Betting on Zero
Film Review by Kam Williams
Intriguing Expose’ Chronicles Billionaire’s Crusade vs. Possible Pyramid Scheme
Every couple of years or so, I get approached by a friend or acquaintance excited about some great new product that they’ve just quit their job to sell. Curiously, instead of trying to get me as a customer, they’re always more interested in offering me an opportunity to share in their good fortune by becoming a distributor.
That’s a big red flag that the business isn’t legit, but a pyramid scheme. Such an operation is easy to identify, because its participants invariably profit primarily by recruitment rather than by the sale of goods or services to consumers.
Directed by Ted Braun (Darfur Now), Betting on Zero chronicles the high-profile campaign of hedge fund manager Bill Ackman to expose the health food corporation Herbalife as little more than a multi-level marketing Ponzi racket. What makes the movie intriguing is that he was not necessarily acting altruistically, since he had also shorted Herbalife by placing a billion-dollar bet that the company’s stock price would plummet.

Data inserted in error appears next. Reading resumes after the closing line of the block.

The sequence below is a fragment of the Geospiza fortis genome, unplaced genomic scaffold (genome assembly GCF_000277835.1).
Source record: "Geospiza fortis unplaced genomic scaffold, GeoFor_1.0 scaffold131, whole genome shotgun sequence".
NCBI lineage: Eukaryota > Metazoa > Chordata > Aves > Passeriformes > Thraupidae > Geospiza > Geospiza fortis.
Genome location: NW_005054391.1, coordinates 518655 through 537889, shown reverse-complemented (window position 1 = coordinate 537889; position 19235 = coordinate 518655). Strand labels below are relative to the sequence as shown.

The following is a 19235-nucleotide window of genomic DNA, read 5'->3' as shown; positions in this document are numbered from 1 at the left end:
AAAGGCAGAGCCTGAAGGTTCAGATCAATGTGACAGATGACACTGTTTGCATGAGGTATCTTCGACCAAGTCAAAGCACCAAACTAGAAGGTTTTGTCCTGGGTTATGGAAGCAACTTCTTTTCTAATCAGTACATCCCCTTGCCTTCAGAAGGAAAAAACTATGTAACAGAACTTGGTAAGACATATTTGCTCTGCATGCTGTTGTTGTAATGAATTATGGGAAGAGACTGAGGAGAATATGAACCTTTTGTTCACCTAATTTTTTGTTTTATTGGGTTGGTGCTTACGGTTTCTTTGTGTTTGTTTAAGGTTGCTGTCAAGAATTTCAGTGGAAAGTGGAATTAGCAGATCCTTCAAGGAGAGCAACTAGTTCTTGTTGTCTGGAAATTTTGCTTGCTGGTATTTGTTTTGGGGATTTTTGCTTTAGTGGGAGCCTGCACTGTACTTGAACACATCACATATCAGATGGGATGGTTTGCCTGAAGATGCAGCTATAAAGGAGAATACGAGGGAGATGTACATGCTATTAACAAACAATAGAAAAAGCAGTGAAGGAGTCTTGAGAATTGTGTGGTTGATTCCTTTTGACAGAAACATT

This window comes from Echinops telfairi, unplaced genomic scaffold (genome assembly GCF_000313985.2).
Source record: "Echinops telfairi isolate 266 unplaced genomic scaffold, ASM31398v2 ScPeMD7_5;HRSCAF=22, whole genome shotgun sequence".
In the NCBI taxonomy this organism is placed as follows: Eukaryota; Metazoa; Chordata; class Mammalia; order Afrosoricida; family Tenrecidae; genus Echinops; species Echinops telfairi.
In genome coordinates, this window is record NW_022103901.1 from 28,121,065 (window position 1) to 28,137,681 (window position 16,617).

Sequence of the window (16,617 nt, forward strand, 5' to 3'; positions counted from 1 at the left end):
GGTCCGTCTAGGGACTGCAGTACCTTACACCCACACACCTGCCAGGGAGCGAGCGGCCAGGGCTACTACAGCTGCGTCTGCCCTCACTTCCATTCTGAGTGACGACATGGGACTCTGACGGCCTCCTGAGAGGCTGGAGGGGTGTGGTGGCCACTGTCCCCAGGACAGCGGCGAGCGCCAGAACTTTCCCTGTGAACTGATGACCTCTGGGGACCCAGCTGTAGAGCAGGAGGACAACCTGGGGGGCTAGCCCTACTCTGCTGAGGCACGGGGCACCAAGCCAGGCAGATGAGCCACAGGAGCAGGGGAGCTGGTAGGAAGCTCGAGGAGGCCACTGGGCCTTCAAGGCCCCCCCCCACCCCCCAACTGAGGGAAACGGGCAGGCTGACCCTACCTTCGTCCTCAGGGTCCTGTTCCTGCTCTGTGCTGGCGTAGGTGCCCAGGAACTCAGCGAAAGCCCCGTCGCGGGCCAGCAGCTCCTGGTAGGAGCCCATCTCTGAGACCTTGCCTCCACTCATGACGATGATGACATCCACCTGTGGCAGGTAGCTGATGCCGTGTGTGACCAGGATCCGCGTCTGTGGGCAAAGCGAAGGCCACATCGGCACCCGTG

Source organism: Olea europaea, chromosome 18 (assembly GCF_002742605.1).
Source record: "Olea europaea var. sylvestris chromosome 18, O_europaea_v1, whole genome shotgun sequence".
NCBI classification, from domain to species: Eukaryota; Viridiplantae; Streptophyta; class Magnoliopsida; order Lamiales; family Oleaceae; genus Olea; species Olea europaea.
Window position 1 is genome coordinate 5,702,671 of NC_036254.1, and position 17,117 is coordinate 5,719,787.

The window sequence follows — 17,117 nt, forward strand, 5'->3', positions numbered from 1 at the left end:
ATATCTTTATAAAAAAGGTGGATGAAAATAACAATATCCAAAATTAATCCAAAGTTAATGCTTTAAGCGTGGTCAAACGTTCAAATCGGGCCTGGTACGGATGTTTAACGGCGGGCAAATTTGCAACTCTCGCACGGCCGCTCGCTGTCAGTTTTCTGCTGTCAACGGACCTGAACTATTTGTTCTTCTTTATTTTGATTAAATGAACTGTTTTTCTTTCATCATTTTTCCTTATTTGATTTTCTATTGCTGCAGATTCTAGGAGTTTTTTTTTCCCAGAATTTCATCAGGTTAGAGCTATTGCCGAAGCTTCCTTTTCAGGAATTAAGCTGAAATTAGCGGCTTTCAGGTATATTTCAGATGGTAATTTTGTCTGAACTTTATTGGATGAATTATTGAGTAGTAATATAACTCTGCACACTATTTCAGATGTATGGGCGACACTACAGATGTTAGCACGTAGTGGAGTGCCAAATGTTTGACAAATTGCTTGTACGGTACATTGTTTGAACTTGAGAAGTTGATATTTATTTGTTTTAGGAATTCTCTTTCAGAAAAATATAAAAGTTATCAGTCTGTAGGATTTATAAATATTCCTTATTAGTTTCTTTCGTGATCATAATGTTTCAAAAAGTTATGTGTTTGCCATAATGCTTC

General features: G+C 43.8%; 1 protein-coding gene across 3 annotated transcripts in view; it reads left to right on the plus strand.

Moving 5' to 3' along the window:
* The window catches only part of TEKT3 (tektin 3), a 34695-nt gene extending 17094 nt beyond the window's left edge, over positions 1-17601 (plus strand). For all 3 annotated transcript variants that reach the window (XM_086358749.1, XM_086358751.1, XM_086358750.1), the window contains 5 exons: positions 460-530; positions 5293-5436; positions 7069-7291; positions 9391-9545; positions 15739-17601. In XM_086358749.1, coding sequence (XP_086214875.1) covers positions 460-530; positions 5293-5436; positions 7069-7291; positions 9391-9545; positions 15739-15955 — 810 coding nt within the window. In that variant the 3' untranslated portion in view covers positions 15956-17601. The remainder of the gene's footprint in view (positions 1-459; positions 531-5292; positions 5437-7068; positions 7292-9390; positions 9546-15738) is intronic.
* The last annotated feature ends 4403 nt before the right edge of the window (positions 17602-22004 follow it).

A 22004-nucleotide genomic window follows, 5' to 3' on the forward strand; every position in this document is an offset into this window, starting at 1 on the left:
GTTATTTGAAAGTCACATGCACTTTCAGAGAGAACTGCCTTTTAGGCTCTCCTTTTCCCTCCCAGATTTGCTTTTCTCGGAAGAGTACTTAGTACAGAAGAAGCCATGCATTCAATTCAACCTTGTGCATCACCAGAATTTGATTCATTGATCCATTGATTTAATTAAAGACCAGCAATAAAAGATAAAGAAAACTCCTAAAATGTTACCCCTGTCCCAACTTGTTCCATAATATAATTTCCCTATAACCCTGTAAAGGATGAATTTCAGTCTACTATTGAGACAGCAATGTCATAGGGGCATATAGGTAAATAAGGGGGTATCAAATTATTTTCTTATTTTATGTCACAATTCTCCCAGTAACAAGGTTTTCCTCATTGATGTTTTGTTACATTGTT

Nevertheless, the self-styled activist investor was still considered a Robin Hood in working-class circles, given his promise to disgorge any profits he might enjoy in favor of the unsophisticated, minorities who had lost their life savings in the ill-advised enterprise. The millions of victims were predominantly undocumented immigrants too afraid to report to the authorities how they’d been fleeced, for fear of being deported.
To prevail on their behalf, Ackman first needed to convince the Federal Trade Commission that Herbalife was indeed a criminal enterprise. That would prove to be no mean feat, considering all the prominent individuals lobbying on behalf of the firm, from CNBC investment adviser Jim Kramer, to Donald Trump’s “killer” crony Carl Icahn, to former Secretary of State Madeleine Albright, to ex-Mayor of Los Angeles Antonio Villaraigosa.
For instance, there’s billionaire Carl Icahn not only propping up Herbalife’s stock by taking a huge stake in the company but he’s even goes on TV to dismiss as “B.S.” Ackman’s pledge to give his financial gains from the short to charity. Ultimately, the controversial case is resolved in one side’s favor, though it would be unfair for me to spoil the ending.
Is Herbalife a thinly-veiled con game being run by shady snake oil salesmen, or a benign operation affording average folks a realistic shot at the increasingly-elusive American Dream? You be the judge!
Excellent (4 stars)
In English and Spanish with subtitles
Running time: 104 minutes
Distributor: Zipper Bros. Films
Source: GIG News